How to Build a Mosque in America and Watch it Burn to the Ground: Bellevue, Washington Edition

ICOE Masjid Fundraiser appeal

How to Build a Mosque in America and Watch it Burn to the Ground: Bellevue, Washington Edition

By Arshad Ahmad, as told to TIM Editors.

On January 14, a community member called me around 2:50 a.m. to let me know our mosque was on fire. My first thought was perhaps the kitchen at the mosque caught on fire. I was wrong.

The first thing I noticed when I pulled up to the mosque was a line of police cars and fire trucks in front of the mosque and inside the compound. The back of the mosque was engulfed in flames. A little after 3 a.m., a crowd gathered in front of the mosque as firemen worked to put the fire out. Many of the mosque community members, who had bought homes nearby to be close to the mosque, said they could see the flames from their homes. We were in shock and disbelief. Together, we watched a staple of the community we had built up burn to the ground.

I came to Washington state in 1991 from the East Coast, and one of the first things I did was to look for a mosque. The mosque was always an important part of my life, as it is for most Muslims. It is the place for worship and the place to build community. I knew of the importance of finding a mosque and attending regularly.

The Muslim community in the area was small at the time, with a few long-time residents, a few second-generation Americans and many recent immigrants who had come to work at Microsoft. But there was no mosque specifically in Eastside.

In my first year in Seattle, other Muslims in Eastside and I had to travel a long distance to get to the closest mosque. Just to attend Friday prayers took us a couple of hours with traffic, prayer time and the return trip.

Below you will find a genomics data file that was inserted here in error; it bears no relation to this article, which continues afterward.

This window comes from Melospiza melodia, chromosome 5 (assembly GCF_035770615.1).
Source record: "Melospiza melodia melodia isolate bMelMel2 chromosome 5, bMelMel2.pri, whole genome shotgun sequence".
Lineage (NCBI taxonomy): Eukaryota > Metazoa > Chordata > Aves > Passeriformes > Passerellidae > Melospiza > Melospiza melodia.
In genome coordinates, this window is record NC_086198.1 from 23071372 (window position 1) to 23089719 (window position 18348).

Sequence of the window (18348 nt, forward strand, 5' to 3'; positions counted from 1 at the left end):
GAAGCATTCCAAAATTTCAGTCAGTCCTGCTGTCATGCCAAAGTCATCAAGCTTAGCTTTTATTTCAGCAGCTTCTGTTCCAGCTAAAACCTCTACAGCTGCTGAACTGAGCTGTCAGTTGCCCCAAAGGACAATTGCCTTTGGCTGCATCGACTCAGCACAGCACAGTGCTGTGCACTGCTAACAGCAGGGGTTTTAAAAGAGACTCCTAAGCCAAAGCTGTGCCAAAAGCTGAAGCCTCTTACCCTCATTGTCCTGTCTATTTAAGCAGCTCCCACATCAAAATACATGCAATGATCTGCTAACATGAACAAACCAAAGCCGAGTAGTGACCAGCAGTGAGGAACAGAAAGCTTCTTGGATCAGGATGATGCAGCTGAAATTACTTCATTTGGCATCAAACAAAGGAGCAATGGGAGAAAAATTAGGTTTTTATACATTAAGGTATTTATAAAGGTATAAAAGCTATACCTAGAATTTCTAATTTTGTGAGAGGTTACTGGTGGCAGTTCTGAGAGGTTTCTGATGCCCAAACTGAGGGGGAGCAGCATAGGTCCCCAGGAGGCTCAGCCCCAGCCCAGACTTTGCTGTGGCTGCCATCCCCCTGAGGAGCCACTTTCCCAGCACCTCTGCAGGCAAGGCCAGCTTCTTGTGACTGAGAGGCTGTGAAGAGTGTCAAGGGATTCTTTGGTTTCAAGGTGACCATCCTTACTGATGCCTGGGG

Within a year, I started to meet other Muslims also at Eastside and we decided to hold Friday prayers in one of our apartments to help us stay local to our jobs in the middle of a workday and yet still be able to take off for prayer.We started small at first, but by the end of that year, there were almost 25 people joining us every week and it was growing slowly. We knew we needed a bigger space. In 1993, we pooled our money and rented an apartment where we’d have daily prayers as well as Friday prayers.

The population in the area has grown rapidly over the years. Seattle has become a technology center, with high-tech businesses setting up headquarters in the city. The areas around Seattle, like Bellevue, started to get larger as well. Before we knew it, we had almost 130 families coming to the apartment every Friday for Jummah prayers. It was amazing to see the growth, but at the same time, we knew it wasn’t sustainable. We were very respectful of the space we had, but the heavy traffic on Fridays unavoidably made other people in the building feel inconvenienced. So, in 1995, we worked with the apartment management company to work out a timeline to find somewhere else to pray.

This is when we decided we would need a dedicated mosque for our community, where we could pray and create an Islamic environment and atmosphere so we could continue to practice what was important to us and the children growing up in this community could understand their identity too. Our own local mosque would allow the Muslim kids in the area to know that no matter where in the world they were, they would have a sense of community as Muslims.

In early January someone came to the mosque and told us that Muslims weren’t welcome in the area and that he would kill each and every one of us